IARPA scopes out brain-inspired computing
- By Derek Major
- Jan 15, 2016
The Intelligence Advanced Research Projects Activity is looking for information on neurally inspired computing principles so it can better understand the challenges and potential opportunities for developing next-generation computers.
Addressing the request for information specifically to neuroscientists and computer scientists, IARPA seeks answers to questions relating to four characteristics of brains and how they might apply to computers:
Spike-based representations: Brains operate using spike-based codes that appear infrequently across populations of neurons, suggesting a plausible role for approximate computation.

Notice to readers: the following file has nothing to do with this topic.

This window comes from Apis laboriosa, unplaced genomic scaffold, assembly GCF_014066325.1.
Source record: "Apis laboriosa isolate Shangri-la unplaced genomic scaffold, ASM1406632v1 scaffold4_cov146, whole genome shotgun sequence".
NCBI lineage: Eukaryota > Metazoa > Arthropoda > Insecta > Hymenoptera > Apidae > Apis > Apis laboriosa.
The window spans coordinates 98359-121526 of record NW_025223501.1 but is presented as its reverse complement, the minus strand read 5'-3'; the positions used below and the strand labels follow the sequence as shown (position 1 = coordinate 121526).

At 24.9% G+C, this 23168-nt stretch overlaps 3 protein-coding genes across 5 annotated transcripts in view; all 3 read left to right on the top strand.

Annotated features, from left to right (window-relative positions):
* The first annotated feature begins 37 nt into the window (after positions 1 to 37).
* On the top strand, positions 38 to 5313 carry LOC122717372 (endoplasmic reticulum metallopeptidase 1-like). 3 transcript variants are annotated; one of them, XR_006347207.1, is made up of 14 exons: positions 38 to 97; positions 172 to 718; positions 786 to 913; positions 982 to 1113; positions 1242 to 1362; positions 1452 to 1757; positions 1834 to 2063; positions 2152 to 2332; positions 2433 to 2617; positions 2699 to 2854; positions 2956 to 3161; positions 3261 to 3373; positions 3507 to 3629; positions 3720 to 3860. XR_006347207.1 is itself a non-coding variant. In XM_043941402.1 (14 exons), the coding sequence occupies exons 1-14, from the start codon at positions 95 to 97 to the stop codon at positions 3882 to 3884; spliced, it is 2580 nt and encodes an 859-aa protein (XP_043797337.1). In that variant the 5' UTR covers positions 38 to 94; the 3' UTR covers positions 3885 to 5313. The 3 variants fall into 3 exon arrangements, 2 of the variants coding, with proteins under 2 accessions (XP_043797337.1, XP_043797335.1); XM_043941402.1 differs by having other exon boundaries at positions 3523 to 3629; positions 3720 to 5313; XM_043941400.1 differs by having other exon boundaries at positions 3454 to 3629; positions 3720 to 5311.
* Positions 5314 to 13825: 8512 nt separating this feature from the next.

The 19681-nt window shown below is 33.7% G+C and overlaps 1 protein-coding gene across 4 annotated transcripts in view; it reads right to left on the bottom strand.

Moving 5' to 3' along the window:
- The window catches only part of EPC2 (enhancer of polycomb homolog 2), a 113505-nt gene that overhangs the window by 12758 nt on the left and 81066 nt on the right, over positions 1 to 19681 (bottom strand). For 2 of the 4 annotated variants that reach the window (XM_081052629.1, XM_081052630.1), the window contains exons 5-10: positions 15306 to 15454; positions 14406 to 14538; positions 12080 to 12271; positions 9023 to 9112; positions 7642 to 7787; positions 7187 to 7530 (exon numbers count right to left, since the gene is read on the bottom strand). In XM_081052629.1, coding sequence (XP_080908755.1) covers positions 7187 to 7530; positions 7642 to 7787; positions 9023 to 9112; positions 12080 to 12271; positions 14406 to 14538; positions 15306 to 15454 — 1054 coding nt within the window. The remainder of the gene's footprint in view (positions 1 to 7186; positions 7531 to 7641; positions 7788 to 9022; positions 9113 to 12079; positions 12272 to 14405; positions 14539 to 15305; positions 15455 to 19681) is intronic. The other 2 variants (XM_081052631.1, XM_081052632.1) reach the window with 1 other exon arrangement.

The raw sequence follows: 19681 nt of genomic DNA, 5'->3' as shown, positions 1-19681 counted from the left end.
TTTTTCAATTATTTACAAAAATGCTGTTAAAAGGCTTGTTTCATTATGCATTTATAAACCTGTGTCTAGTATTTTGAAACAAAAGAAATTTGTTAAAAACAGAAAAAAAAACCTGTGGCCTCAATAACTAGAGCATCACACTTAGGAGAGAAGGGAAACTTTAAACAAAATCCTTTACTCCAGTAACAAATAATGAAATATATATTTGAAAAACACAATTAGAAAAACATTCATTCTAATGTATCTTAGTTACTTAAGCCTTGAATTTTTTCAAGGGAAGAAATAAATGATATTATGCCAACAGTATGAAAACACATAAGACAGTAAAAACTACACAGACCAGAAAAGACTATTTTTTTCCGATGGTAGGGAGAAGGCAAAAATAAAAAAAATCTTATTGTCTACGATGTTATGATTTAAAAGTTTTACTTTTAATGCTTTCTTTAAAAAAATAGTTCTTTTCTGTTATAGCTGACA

Asynchronous computation or transient coordination: Brains do not update all computing elements at once, but rather neurons only transiently coordinate their activity.
Learning: Brains employ plasticity mechanisms that operate continuously to support learning.
Co-local memory storage: Brains do not strictly segregate memory and computing elements; synaptic inputs to a neuron can store memories and support computation.
Responses will be used to help organize a workshop on this topic at the 2016 Neuro Inspired Computational Elements conference and to inform future programs in this technical area, IARPA said.
The RFI is available here. Responses are due Jan. 29.
Derek Major is a former reporter for GCN.